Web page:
Formation and Maintenance Mechanisms of the Stable Layer over the Po Valley and Genoa Cyclone Movement during MAP IOPs

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Title: Formation and Maintenance Mechanisms of the Stable Layer over the Po Valley and Genoa Cyclone Movement during MAP IOPs
Author: Hoggarth, Allison M
Advisors: Dr. Gerald Janowitz, Committee Member
Dr. Gary Lackmann, Committee Member
Dr. Yuh-Lang Lin, Committee Chair
Abstract: This thesis is composed of two papers concerning events that occurred during the Mesoscale Alpine Programme (MAP). The first paper investigates the formation and maintenance mechanisms of a stable layer over the Po Valley during MAP IOP-8. The second paper examines the dynamics of the movement associated with the MAP IOP-1 and IOP-8 Genoa cyclones as they approached the Apennines. In the first paper, the Penn State/NCAR MM5 Mesoscale Model was used to simulate the stable layer over the Po Valley during MAP IOP-8 in order to investigate the mechanisms that led to the formation and maintenance of the stable layer. Blocking and deflection of cool, easterly flow by the western flank of the Alps was found to play a significant role in the formation of the cool, stable layer by helping to build up the cool air over the Po Valley. When the flow shifted to southerly, the western flank of the Alps and the northern flank of the Alps acted in concert to help retain the cool air over the Po Valley. As a result, warm, less stable southerly flow originating from over the Mediterranean Sea was advected atop the cool, stable layer in the Po Valley. This differential advection, along with blocking by the western and northern flanks of the Alps, helped to maintain the stable layer and extend its longevity over the Po Valley. An additional test showed that one commonly assumed mechanism that acts to maintain stable layers in cases of cold air damming, evaporative cooling, did little to alter the development or life cycle of the stable layer in this case study. In the second paper, the Penn State/NCAR MM5 Mesoscale Model was used to simulate the MAP IOP-1 and IOP-8 Genoa cyclones and their tracks. Both cyclones formed near the Gulf of Genoa, propagated eastward, and approached the Apennines over the Italian Peninsula. The IOP-8 surface cyclone slowed down along the upstream (west) side of the mountain and accelerated over the mountain range, but was slightly deflected towards the south and became discontinuous as it crossed the Apennines. For IOP-1, the surface cyclone was deflected towards the south as it approached the upstream side of the Apennines, but remained on the western side of the mountain range until reaching the southern end of Italy. In this study, the tracks of those Genoa cyclones were examined to investigate what led to their differences. The theory of Lin et al. (2005 JAS) on track deflection is hypothesized to explain the differences in the movement of the IOP-8 and IOP-1 cyclones. Based on ECMWF reanalysis data and MM5 modeling results, it was found, however, that the basic-flow and vortex Froude numbers for both cyclones were nearly identical. Thus, the cyclone movement cannot be explained simply by the orographic blocking effects. Instead, it appears that the movement of the IOP-1 surface cyclone was mainly controlled by synoptic forcing.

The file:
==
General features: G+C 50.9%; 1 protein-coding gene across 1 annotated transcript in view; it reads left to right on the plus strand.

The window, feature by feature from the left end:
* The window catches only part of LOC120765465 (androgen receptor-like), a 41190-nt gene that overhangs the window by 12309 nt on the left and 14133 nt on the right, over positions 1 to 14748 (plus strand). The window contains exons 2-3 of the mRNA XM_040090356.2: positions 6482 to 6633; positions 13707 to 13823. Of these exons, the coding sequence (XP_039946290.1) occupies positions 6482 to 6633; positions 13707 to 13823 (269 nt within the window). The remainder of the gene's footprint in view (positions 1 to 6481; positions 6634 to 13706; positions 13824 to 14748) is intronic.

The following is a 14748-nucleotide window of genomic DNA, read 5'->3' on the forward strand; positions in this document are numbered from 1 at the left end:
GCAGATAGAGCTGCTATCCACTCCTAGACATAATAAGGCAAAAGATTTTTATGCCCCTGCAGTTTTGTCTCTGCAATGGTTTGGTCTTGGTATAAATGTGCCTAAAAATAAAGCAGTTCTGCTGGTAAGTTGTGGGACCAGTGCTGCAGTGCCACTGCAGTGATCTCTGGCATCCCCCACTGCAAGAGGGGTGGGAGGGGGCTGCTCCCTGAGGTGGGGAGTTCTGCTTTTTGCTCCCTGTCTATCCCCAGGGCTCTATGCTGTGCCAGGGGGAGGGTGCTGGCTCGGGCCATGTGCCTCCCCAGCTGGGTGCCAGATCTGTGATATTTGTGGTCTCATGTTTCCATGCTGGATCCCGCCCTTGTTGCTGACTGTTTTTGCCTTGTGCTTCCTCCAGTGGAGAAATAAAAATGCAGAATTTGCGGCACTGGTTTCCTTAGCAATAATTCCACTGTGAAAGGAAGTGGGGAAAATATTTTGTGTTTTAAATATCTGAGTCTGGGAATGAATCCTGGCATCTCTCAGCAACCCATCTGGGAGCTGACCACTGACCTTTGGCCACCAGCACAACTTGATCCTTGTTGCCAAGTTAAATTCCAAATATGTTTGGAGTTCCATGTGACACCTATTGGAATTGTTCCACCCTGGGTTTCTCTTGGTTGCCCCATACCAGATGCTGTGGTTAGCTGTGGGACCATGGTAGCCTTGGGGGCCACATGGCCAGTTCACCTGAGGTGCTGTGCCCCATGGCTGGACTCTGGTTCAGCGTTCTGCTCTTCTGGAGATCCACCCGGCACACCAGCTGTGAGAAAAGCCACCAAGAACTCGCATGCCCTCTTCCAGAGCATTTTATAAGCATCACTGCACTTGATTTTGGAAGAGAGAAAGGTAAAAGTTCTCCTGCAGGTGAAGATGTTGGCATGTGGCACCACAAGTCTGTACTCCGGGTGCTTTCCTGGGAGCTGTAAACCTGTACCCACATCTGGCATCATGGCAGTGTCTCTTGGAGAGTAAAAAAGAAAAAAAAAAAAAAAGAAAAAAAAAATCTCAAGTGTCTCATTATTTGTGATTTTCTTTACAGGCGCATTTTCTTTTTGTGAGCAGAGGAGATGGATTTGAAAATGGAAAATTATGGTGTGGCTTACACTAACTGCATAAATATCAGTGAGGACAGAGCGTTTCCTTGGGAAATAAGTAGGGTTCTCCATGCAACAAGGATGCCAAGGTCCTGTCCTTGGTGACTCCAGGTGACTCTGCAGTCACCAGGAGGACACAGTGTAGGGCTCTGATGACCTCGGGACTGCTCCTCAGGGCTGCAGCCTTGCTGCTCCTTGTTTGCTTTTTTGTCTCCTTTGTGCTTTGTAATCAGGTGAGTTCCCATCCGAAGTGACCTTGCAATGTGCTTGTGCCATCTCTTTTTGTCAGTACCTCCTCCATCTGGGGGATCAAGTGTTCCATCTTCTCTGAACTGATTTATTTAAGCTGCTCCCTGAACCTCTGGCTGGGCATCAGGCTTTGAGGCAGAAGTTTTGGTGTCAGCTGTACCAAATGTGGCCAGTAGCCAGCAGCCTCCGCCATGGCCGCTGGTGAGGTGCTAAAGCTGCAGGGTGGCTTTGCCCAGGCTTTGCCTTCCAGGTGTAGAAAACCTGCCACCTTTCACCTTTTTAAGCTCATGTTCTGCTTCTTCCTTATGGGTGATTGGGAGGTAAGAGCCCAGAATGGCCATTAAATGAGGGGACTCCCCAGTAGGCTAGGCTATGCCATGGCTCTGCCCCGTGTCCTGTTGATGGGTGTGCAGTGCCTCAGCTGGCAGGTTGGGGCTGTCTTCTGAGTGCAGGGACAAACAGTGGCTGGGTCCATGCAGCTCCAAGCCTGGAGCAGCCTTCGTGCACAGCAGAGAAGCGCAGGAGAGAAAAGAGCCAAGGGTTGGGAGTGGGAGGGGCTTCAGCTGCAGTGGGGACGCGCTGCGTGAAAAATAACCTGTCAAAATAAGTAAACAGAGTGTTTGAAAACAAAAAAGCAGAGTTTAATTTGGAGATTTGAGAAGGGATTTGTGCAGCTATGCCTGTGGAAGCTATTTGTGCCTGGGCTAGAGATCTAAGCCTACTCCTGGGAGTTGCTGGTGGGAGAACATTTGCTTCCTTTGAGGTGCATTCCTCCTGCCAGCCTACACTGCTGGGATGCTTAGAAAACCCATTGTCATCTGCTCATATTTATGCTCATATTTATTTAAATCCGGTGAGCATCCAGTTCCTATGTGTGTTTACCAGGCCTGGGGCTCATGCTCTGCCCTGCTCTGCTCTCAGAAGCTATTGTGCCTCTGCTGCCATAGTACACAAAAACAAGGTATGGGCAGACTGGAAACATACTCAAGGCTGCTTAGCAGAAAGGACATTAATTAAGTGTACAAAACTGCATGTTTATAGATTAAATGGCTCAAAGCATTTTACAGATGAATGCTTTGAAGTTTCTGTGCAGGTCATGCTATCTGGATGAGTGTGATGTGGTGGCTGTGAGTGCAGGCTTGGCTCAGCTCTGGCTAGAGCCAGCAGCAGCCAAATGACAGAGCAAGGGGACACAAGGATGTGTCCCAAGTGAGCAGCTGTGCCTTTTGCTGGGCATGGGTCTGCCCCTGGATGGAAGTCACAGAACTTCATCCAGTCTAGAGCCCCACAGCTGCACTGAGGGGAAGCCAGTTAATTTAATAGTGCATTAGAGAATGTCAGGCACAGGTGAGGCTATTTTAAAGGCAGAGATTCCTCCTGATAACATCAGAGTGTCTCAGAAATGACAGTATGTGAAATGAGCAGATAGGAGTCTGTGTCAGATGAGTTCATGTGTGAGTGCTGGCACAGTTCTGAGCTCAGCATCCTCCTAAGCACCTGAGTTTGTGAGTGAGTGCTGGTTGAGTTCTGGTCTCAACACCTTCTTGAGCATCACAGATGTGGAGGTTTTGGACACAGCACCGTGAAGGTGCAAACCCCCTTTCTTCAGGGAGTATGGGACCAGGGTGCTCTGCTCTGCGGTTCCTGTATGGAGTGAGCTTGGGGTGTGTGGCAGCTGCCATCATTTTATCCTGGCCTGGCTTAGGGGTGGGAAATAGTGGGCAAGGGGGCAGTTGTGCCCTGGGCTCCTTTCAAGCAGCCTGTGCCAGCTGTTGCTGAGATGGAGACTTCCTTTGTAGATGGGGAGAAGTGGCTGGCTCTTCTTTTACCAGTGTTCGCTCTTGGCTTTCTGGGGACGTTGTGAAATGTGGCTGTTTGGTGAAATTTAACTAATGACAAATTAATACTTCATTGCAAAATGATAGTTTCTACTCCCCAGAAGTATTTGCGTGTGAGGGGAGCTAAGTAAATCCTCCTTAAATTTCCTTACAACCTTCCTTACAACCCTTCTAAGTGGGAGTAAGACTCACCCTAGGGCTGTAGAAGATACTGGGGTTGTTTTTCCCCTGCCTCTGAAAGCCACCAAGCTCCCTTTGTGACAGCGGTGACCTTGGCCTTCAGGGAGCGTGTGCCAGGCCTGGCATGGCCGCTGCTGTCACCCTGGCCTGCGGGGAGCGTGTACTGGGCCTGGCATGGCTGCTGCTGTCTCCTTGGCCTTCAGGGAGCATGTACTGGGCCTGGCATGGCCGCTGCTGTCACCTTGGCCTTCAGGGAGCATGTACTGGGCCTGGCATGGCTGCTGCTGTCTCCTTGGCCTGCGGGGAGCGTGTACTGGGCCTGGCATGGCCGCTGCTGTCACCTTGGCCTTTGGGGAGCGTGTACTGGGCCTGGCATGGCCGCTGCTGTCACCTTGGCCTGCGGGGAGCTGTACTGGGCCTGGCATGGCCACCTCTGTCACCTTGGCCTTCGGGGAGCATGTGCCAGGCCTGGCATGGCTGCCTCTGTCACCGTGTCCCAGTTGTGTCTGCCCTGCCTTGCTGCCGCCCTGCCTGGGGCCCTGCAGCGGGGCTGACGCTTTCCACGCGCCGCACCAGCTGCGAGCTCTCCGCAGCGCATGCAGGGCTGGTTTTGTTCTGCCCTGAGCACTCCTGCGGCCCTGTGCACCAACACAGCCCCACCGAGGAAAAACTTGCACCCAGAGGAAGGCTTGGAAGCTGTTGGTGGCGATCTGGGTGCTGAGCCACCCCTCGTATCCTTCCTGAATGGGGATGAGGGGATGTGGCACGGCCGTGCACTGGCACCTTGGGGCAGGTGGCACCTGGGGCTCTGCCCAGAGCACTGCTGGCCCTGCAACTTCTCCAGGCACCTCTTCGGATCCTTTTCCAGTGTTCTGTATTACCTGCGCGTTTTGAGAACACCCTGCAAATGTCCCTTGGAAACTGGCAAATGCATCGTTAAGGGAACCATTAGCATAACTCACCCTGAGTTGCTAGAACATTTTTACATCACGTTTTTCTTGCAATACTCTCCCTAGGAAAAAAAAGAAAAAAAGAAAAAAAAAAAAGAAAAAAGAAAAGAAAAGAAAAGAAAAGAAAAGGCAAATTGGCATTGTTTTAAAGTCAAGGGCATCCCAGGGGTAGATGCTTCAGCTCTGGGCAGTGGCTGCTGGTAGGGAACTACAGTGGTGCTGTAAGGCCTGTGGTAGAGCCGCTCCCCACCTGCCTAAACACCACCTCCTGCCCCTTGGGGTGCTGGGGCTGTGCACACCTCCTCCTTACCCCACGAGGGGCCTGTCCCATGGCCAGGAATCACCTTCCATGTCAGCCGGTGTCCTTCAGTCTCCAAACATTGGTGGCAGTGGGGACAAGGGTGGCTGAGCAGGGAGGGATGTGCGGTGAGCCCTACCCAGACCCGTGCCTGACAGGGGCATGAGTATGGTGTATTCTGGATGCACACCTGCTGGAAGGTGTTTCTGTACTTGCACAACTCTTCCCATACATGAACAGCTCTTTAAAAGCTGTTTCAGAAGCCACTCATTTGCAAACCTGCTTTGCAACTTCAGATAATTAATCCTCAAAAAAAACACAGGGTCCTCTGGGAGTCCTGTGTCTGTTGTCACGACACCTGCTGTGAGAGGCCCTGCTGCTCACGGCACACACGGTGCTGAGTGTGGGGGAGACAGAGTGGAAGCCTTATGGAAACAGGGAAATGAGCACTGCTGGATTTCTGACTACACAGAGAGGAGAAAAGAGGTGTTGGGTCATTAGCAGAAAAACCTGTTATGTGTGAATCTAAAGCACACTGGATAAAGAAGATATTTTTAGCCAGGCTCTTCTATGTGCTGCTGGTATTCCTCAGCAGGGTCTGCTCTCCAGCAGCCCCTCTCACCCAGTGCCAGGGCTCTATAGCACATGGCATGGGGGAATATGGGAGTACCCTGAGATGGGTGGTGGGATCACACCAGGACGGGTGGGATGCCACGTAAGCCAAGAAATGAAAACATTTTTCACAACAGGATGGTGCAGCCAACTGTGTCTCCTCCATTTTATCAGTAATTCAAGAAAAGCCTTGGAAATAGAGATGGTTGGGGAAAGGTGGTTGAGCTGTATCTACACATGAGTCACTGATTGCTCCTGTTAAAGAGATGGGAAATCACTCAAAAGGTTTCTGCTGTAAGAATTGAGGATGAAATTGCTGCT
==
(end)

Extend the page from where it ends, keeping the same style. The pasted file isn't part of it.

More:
Date: 2005-10-18
Degree: MS
Discipline: Marine, Earth and Atmospheric Sciences
URI: http://www.lib.ncsu.edu/resolver/1840.16/666


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